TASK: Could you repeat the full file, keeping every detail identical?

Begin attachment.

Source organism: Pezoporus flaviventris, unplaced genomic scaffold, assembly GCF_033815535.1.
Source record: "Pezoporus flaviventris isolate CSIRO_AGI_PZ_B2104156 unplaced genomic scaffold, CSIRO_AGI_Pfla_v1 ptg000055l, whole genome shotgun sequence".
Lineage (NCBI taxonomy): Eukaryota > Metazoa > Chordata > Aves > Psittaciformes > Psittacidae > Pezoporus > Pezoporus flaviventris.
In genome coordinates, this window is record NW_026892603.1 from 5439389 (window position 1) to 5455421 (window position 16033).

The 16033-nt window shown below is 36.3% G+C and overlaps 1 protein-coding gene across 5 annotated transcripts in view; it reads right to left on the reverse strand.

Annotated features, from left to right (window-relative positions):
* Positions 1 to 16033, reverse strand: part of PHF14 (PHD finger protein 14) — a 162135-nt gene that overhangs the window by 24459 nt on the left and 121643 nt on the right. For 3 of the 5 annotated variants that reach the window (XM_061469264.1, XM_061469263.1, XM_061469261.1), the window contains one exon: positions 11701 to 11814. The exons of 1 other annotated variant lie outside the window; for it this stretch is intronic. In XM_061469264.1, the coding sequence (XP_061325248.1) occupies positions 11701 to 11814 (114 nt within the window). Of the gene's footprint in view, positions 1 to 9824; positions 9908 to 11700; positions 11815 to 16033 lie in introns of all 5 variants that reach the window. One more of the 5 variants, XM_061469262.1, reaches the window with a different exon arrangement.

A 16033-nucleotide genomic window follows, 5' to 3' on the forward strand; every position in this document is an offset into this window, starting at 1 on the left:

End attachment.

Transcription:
Source organism: Pezoporus flaviventris, unplaced genomic scaffold, assembly GCF_033815535.1.
Source record: "Pezoporus flaviventris isolate CSIRO_AGI_PZ_B2104156 unplaced genomic scaffold, CSIRO_AGI_Pfla_v1 ptg000055l, whole genome shotgun sequence".
Lineage (NCBI taxonomy): Eukaryota > Metazoa > Chordata > Aves > Psittaciformes > Psittacidae > Pezoporus > Pezoporus flaviventris.
In genome coordinates, this window is record NW_026892603.1 from 5439389 (window position 1) to 5455421 (window position 16033).

The 16033-nt window shown below is 36.3% G+C and overlaps 1 protein-coding gene across 5 annotated transcripts in view; it reads right to left on the reverse strand.

Annotated features, from left to right (window-relative positions):
* Positions 1 to 16033, reverse strand: part of PHF14 (PHD finger protein 14) — a 162135-nt gene that overhangs the window by 24459 nt on the left and 121643 nt on the right. For 3 of the 5 annotated variants that reach the window (XM_061469264.1, XM_061469263.1, XM_061469261.1), the window contains one exon: positions 11701 to 11814. The exons of 1 other annotated variant lie outside the window; for it this stretch is intronic. In XM_061469264.1, the coding sequence (XP_061325248.1) occupies positions 11701 to 11814 (114 nt within the window). Of the gene's footprint in view, positions 1 to 9824; positions 9908 to 11700; positions 11815 to 16033 lie in introns of all 5 variants that reach the window. One more of the 5 variants, XM_061469262.1, reaches the window with a different exon arrangement.

A 16033-nucleotide genomic window follows, 5' to 3' on the forward strand; every position in this document is an offset into this window, starting at 1 on the left: